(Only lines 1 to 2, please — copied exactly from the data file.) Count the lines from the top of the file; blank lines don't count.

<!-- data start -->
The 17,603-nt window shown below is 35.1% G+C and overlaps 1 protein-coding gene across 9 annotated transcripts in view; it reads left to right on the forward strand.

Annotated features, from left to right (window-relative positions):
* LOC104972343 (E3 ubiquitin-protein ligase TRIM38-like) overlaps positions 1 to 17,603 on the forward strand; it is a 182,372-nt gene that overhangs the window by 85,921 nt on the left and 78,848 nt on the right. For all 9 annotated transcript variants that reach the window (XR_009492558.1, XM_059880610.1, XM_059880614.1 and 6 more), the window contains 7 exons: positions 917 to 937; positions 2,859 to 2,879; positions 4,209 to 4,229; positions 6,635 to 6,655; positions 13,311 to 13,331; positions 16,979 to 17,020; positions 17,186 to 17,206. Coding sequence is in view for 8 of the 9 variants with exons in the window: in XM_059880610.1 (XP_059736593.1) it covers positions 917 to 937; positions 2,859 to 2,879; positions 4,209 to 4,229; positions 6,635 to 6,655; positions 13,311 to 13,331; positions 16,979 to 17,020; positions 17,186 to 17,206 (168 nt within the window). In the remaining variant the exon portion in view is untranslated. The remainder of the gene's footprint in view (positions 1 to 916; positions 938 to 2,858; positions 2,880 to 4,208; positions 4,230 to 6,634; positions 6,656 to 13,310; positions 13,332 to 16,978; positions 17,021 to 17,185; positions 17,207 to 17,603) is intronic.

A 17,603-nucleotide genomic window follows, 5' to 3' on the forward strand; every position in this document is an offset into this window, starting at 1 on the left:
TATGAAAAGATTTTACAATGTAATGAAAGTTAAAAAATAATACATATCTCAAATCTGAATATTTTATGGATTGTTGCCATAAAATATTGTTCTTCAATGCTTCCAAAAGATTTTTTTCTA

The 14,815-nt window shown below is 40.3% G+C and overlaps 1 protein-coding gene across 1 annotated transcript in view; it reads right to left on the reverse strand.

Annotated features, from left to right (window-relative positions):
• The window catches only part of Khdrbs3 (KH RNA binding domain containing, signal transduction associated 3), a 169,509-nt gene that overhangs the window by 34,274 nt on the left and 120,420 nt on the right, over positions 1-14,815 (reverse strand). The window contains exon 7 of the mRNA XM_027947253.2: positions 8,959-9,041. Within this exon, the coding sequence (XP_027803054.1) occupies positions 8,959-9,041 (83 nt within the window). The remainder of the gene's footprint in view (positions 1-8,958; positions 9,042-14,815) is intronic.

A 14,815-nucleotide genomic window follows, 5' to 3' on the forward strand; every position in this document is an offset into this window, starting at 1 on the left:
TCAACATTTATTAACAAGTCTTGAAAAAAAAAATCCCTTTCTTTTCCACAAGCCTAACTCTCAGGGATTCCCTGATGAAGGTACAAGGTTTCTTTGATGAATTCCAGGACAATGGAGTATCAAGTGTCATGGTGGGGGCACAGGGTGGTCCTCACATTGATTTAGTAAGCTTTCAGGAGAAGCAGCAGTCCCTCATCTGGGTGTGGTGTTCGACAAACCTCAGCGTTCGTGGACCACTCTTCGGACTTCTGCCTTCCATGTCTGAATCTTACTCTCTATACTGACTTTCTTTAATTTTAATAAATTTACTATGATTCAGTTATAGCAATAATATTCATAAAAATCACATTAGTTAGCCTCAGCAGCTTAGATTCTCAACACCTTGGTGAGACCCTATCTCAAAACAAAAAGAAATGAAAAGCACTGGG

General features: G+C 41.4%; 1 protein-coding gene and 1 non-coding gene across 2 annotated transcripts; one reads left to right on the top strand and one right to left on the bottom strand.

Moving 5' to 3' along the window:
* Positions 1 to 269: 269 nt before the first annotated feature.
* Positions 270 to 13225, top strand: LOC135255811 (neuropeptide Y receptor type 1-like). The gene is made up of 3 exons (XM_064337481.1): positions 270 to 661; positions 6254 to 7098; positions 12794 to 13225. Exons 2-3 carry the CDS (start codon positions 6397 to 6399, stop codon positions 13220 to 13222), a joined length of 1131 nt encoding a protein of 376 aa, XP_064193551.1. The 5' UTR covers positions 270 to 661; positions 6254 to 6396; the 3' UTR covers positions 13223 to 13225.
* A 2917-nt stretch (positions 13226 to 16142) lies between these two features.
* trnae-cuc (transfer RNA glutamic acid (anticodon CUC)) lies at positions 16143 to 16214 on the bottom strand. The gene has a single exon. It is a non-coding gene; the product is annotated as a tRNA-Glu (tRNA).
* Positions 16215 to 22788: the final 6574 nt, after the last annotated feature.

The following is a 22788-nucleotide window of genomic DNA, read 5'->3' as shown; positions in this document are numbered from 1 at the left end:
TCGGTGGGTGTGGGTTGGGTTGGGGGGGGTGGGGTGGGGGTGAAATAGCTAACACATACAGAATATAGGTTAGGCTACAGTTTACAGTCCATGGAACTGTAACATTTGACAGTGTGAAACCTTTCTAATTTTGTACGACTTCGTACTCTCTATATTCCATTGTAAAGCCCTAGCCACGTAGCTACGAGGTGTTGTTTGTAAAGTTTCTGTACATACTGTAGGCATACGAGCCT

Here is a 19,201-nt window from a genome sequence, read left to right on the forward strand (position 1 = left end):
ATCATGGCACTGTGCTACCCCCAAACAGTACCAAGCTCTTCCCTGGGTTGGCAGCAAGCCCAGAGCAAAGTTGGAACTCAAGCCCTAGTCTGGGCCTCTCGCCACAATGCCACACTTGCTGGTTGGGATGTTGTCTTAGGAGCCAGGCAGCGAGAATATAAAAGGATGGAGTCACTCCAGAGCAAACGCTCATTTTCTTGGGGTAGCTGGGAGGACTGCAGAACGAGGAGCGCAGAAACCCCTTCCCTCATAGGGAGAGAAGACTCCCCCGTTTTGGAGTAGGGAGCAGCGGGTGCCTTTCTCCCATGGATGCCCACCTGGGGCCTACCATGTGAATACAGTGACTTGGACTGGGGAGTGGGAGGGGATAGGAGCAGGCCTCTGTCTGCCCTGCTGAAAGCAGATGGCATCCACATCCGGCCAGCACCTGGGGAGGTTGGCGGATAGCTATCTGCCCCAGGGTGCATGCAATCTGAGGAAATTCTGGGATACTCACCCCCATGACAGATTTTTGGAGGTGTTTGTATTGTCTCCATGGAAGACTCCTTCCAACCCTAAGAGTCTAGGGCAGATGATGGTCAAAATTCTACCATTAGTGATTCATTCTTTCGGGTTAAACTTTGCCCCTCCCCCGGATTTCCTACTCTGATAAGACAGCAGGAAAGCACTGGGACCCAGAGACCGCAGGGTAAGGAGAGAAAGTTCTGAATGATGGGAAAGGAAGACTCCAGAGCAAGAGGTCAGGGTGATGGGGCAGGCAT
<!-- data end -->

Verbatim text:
The 17,603-nt window shown below is 35.1% G+C and overlaps 1 protein-coding gene across 9 annotated transcripts in view; it reads left to right on the forward strand.

Annotated features, from left to right (window-relative positions):